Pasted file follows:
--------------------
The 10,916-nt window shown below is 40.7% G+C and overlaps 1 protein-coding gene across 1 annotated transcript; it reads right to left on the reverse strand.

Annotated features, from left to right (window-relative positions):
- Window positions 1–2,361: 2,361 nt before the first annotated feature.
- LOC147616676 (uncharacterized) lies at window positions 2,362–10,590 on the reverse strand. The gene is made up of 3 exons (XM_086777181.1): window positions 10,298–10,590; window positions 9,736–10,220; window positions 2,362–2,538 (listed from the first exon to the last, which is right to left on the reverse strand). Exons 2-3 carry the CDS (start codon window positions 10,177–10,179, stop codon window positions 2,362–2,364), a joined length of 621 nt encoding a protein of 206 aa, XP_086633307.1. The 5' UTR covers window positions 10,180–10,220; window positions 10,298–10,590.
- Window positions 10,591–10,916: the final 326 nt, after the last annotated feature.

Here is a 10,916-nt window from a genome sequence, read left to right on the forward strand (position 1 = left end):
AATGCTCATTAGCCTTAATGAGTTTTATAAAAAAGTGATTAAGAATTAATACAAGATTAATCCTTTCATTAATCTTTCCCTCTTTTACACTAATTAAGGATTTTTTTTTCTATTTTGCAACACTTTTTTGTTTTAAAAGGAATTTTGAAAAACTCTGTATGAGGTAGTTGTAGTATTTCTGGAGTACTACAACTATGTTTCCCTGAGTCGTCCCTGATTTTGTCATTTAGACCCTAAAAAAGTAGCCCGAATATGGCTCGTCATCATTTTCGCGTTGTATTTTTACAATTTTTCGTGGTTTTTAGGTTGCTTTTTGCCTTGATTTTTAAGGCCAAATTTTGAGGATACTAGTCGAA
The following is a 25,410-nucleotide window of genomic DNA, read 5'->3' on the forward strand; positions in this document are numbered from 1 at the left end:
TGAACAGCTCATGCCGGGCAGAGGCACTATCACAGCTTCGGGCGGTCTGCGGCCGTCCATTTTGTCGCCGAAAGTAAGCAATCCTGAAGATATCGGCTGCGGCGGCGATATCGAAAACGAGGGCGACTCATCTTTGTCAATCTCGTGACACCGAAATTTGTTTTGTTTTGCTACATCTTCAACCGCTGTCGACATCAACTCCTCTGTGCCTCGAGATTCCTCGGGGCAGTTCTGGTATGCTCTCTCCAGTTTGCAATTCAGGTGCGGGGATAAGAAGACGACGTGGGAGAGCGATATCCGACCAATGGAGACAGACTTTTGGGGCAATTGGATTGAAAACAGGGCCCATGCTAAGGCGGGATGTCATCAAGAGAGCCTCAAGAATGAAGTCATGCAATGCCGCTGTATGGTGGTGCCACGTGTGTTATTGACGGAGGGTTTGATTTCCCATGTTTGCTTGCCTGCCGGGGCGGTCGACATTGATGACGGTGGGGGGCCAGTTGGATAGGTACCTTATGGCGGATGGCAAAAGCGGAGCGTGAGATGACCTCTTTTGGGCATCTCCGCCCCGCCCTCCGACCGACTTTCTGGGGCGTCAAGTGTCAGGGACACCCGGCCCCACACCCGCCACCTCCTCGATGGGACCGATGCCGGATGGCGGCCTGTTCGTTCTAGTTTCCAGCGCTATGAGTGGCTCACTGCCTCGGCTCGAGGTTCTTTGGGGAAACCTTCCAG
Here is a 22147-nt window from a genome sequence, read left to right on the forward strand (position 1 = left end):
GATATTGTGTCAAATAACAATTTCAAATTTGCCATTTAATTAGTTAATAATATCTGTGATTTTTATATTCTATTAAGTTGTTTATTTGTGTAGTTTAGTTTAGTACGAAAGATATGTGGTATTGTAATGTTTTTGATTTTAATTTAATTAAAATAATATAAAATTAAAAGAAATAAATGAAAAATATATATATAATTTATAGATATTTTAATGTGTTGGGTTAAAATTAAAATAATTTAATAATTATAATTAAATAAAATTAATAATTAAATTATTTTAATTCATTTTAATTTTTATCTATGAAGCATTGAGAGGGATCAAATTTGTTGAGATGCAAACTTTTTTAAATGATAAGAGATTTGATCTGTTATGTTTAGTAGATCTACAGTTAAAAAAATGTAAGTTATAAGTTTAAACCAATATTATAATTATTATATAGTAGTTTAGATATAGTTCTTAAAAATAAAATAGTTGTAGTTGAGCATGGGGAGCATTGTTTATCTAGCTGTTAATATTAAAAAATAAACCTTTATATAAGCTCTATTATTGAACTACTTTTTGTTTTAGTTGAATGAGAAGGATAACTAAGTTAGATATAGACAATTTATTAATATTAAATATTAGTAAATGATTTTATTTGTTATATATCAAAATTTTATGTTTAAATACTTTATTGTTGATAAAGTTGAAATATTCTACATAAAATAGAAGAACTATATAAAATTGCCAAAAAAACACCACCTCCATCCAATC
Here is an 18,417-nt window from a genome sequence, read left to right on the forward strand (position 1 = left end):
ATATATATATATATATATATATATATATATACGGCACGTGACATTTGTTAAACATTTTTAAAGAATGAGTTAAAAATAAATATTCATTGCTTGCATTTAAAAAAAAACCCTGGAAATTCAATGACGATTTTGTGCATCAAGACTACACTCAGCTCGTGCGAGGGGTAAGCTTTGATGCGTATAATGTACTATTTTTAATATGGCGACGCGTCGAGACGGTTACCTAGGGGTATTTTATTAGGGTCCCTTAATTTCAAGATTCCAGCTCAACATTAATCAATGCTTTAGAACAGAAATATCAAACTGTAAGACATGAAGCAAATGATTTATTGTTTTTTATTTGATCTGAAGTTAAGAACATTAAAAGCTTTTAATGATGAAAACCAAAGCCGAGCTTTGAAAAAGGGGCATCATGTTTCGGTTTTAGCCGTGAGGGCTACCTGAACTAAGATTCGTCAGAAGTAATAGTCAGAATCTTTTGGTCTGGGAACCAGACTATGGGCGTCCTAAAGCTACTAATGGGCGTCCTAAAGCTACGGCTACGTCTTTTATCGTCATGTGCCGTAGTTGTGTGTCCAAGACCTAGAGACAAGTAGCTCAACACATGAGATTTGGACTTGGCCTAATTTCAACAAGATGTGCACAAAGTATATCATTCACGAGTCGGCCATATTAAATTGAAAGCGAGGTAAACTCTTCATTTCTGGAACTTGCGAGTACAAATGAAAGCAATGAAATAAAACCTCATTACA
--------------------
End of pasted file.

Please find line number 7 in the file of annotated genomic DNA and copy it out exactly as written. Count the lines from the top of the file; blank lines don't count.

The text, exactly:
AATGCTCATTAGCCTTAATGAGTTTTATAAAAAAGTGATTAAGAATTAATACAAGATTAATCCTTTCATTAATCTTTCCCTCTTTTACACTAATTAAGGATTTTTTTTTCTATTTTGCAACACTTTTTTGTTTTAAAAGGAATTTTGAAAAACTCTGTATGAGGTAGTTGTAGTATTTCTGGAGTACTACAACTATGTTTCCCTGAGTCGTCCCTGATTTTGTCATTTAGACCCTAAAAAAGTAGCCCGAATATGGCTCGTCATCATTTTCGCGTTGTATTTTTACAATTTTTCGTGGTTTTTAGGTTGCTTTTTGCCTTGATTTTTAAGGCCAAATTTTGAGGATACTAGTCGAA